Investors weren't put off by Netflix's (NFLX -1.21%) mixed earnings report last week, and Netflix stock ended the week at a year-to-date gain of 23%. Investors might be seeing more potential in the company's ability to evolve, and we've already seen Netflix demonstrate this when it went from being a DVD-rental website to a streaming company to a content creator.
The most impressive update in the earnings report was probably the beat on new subscribers, and that was due to the breakout hit Squid Game. That's great news, because it means that as Netflix develops more and better content, all of its metrics should improve.
New content drives growth
Squid Game is Netflix's most-watched show ever, bringing in 4.4 million net new paid subscriptions in the third quarter, double the number last year, when streaming exploded due to lockdown orders. That made up for the disappointing second-quarter numbers, when Netflix actually lost subscribers in the U.S.-Canada region.
That's a big positive for Netflix, not only because it grew revenue and posted record profits but because it gives the company a real way forward. Netflix has been creating its own programs since 2012, and now those shows are helping it stand out from what's become a crowded field. The COVID-19 streaming rush was a double-edged sword, because while Netflix benefited, several other networks have also launched their own sites, which could be affecting Netflix's churn. Being able to match content from major studios like Disney (NYSE: DIS) is key to capturing and keeping customers.
Netflix had problems with programming in the first and second quarters because of coronavirus-related production delays, but it said that it expects the fourth quarter to be its "strongest Q4 content offering yet." It might not have another Squid Game coming out (although maybe it does), but a strong, varied slate of offerings might be enough to entice new customers to the site and retain existing subscribers.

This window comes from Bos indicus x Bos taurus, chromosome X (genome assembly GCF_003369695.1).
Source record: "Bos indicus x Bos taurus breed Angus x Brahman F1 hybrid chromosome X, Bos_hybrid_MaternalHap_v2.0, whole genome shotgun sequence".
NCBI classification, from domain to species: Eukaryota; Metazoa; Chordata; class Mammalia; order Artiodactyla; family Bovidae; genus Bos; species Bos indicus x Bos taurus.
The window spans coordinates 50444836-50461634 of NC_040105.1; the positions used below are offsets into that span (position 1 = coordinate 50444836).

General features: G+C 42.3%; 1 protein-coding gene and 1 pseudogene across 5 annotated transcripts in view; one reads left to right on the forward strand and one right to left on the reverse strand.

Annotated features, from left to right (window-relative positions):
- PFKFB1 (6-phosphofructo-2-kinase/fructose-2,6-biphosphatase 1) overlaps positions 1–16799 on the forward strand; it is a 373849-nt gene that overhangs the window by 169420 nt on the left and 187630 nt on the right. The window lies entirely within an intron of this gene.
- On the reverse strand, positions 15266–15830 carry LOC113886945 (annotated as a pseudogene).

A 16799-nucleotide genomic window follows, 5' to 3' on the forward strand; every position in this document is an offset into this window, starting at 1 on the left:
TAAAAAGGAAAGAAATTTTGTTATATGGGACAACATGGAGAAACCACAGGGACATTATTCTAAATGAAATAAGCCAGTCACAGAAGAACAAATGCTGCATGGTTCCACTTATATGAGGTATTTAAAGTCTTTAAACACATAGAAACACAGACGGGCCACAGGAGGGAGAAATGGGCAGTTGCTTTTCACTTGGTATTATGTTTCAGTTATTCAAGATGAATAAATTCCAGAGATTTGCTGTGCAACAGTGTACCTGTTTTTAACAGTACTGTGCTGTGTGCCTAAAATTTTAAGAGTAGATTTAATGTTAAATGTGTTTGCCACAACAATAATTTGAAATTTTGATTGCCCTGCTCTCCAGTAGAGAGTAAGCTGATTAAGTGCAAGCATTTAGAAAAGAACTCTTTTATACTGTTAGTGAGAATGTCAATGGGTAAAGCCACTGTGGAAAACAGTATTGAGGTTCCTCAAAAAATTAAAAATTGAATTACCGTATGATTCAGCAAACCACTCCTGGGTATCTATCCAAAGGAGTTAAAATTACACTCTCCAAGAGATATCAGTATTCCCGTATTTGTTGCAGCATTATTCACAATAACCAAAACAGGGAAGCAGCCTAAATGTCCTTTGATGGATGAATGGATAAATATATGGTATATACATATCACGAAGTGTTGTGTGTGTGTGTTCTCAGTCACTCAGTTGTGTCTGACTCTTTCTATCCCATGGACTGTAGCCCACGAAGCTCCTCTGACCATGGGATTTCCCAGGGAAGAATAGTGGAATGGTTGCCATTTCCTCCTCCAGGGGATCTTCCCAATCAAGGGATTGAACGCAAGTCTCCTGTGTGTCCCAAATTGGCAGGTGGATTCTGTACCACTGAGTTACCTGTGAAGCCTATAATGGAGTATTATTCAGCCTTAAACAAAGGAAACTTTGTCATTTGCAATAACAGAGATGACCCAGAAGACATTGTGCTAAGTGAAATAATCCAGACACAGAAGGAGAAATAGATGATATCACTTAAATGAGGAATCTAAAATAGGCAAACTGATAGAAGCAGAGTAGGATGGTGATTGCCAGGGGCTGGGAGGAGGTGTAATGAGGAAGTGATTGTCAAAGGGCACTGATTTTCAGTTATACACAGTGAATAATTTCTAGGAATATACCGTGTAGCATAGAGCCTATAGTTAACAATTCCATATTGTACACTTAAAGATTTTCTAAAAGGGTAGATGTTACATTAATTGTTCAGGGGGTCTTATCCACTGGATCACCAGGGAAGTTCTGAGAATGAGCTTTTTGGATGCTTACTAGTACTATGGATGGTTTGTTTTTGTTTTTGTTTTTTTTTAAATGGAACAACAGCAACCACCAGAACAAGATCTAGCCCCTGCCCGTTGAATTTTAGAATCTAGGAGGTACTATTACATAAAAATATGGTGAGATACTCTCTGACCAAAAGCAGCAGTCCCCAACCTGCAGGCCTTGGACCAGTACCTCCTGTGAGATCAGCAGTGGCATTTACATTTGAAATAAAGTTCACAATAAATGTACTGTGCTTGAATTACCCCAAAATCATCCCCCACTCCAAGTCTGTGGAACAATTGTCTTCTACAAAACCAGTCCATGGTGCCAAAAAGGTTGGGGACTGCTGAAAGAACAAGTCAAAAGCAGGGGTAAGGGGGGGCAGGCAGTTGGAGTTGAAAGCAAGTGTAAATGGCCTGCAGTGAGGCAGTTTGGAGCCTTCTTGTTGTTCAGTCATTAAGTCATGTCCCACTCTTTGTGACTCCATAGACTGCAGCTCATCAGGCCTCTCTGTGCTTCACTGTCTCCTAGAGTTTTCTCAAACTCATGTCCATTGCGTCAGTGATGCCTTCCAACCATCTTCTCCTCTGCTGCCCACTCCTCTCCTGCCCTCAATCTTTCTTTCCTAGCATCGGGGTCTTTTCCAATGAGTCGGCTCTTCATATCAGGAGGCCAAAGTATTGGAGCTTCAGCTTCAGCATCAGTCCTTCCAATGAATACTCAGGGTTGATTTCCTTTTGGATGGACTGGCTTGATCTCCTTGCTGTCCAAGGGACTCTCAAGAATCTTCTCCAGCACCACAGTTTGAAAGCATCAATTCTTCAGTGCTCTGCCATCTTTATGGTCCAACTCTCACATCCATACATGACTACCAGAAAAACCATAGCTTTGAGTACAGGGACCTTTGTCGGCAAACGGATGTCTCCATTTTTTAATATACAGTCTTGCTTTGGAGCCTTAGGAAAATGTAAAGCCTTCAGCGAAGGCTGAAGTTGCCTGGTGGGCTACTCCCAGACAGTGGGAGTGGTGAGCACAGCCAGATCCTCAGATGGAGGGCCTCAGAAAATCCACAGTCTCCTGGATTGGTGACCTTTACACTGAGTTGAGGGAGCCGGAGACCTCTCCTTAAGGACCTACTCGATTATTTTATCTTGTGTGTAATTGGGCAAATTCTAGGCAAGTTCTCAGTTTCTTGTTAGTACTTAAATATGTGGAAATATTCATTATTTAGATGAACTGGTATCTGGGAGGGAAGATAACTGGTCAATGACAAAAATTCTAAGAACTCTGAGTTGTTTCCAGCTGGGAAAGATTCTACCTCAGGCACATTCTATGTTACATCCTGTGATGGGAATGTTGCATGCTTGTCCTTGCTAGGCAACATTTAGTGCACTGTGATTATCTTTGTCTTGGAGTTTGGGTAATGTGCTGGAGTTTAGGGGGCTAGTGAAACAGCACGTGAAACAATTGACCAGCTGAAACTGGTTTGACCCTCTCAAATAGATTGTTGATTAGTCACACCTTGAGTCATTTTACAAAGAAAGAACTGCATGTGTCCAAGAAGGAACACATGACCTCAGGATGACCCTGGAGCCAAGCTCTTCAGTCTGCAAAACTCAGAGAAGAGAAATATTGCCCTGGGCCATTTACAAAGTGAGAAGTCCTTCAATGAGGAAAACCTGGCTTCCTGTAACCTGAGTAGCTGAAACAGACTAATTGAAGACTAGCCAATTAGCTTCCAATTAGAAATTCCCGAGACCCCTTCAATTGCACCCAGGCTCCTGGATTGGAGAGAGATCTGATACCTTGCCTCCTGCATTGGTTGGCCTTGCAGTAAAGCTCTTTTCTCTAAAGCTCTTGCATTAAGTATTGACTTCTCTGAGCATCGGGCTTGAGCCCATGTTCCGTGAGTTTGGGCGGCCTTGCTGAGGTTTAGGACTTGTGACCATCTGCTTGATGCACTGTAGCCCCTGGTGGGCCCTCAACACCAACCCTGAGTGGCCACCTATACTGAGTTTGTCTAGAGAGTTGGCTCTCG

This should have a flywheel effect for the company, meaning new shows bring in new customers, they stick around for more, revenue increases, the bottom line grows, and Netflix gets more cash with which to pump out more content. That should keep investors happy, giving the company a runway toward more growth and higher stock gains.
Challenges for the streaming leader
That doesn't mean it's smooth sailing from here. Although Netflix doesn't break out its subscriber numbers by country, with 214 million subscriber households, it's likely that the U.S. market is nearing maturity. CFO Spencer Neumann said that Netflix has only 6% of screen time in the U.S. television market, but more screen time doesn't add revenue, since it's subscriber-based. Netflix estimates there are about 1 billion global households that use pay TV or broadband that the company can target.
Netflix recently made several important moves to add value to its content library and options, such as acquiring the Roald Dahl library and introducing gaming to its platform. Gaming in particular is a new area in which it can capture market share in a growing industry. It also announced a partnership to have a dedicated Netflix shop on Walmart's (NYSE: WMT) website. Branching out into new businesses can certainly boost revenue in noncore areas. But these would have to pick up a lot of slack from slowing subscription additions to demonstrate strong revenue growth.
Could its stock keep soaring?
It's clear that Netflix's high-growth stage is over. But that doesn't mean it can't meaningfully increase sales and offer investors high gains. It only recently became cash positive, and it's using its cash to fund new intellectual property development and other ways that create value for investors. The company's best bet, at this stage, is to keep pumping out quality programming that interests viewers, especially international viewers. It's making tremendous strides in that area, and as content pulls more people in, Netflix's stock could soar.